By Michael Blain
After punk rock’s heyday in 1977, the punk music scene rose and fell many times in short bursts all over the world before it eventually lost steam. The anarchist vibe present in the screams of the oppressed musicians seemed to indicate that they were consistently losing out on what they were fighting for. Punk music can be much more closely identified as a movement than as just a musical genre. Not that the bands do not play a semi-structured form of music but technical proficiency was never the main objective. Typically, a successful punk band has an iconic and memorable lead singer, a guitarist who can play power chords, an average bassist and on some occasions, a very talented drummer. Most of the concerts in the old-school punk scene, even leading into the mid-nineties in the United States, were typically free because the bands felt it was more important to come together as a scene and speak their minds than it was to turn any sort of profit.
This is actually where the persistent problems came from. Some bands couldn’t retain the roots of standing firm against the greedy music industries and would separate themselves from bands who could not allow themselves to sell out to the higher-ups who wrote large checks. Even well-known bands such as Chumbawumba started off as an anarchist, gritty, hardcore punk band, and when they made their debut, multi-platinum album of pop rock, they did so as a joke. The joke was on the music industry and mainstream audiences, and from an outside perspective, there may have not been a more ‘punk’ thing they could possibly have done than to subvert popular music — something they did not believe in — and make millions of dollars from it. Most punk bands do not see it that way however, and think that they gave in to the dark side of the music industry.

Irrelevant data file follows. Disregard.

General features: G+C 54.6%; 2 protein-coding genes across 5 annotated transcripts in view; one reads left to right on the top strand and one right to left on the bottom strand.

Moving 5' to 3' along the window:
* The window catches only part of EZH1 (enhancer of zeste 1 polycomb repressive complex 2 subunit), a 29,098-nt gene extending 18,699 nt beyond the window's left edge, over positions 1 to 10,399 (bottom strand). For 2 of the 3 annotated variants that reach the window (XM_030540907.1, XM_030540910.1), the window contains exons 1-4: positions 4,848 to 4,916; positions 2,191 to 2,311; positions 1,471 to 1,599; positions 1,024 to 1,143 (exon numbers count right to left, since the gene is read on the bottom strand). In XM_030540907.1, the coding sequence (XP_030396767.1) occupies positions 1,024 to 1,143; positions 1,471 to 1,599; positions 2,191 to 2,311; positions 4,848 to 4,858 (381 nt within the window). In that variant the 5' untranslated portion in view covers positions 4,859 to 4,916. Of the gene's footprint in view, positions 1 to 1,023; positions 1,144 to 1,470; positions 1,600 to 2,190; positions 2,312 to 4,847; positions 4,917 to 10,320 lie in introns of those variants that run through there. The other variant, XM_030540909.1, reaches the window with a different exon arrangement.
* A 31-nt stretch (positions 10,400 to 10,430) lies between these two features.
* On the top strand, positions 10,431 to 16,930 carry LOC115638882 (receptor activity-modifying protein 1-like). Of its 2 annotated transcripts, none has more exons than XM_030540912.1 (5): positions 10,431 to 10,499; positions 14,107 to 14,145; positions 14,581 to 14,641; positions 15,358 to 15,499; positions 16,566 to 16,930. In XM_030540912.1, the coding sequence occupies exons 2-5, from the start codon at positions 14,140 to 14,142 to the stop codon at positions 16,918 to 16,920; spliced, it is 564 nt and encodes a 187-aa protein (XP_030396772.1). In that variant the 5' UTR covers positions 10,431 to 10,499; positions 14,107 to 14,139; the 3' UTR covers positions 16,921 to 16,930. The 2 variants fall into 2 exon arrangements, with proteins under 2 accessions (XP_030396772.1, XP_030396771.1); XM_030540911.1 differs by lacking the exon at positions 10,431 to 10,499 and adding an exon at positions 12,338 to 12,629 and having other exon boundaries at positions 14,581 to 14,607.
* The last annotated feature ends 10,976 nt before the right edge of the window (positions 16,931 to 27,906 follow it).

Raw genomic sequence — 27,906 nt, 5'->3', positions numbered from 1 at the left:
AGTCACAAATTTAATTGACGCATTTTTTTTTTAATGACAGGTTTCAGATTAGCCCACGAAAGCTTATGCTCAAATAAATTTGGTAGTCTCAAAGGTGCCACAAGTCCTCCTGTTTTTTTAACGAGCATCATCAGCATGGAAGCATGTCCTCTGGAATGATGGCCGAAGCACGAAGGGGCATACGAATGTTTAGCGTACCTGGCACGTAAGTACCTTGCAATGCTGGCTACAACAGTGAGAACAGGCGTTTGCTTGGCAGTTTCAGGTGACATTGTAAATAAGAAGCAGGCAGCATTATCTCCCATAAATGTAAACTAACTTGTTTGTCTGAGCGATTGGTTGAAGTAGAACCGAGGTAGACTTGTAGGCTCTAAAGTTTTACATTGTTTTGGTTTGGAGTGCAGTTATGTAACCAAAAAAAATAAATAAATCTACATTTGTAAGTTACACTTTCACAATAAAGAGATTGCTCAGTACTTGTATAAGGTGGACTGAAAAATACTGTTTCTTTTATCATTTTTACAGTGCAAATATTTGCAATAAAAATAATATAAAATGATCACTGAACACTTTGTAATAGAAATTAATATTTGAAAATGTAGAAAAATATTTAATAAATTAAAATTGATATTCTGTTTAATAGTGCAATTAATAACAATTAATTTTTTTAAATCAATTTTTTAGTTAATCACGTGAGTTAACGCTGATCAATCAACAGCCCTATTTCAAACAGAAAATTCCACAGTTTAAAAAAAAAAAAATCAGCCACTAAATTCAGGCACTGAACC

Las Vegas fits into this scene recycling story a little bit differently than other cities. Obviously, there is too much glitz and glamour present on the Vegas strip to sustain a true punk scene that has no interest whatsoever in making money for themselves, let alone for a concert venue. Even places down in the Fremont district charge covers for shows billed as ‘punk’ that are far more inflated than the free, no cover or donations-accepted shows that I saw in Cleveland in the latter half of the nineties. Bands that used to be loyal to the punk scene play at the House of Blues in Mandalay Bay sometimes, but their crowds are far from anarchists. Come to think of it, the closest thing to a genuine ‘punk’ show I have ever seen in Las Vegas was when Atari Teenage Riot played a free concert behind the Royal Resort just off the strip. But if a band has to come all the way from Germany, like ATR did, in order for a real movement to be alive for just one night, it does not bode well for the overall Las Vegas punk scene.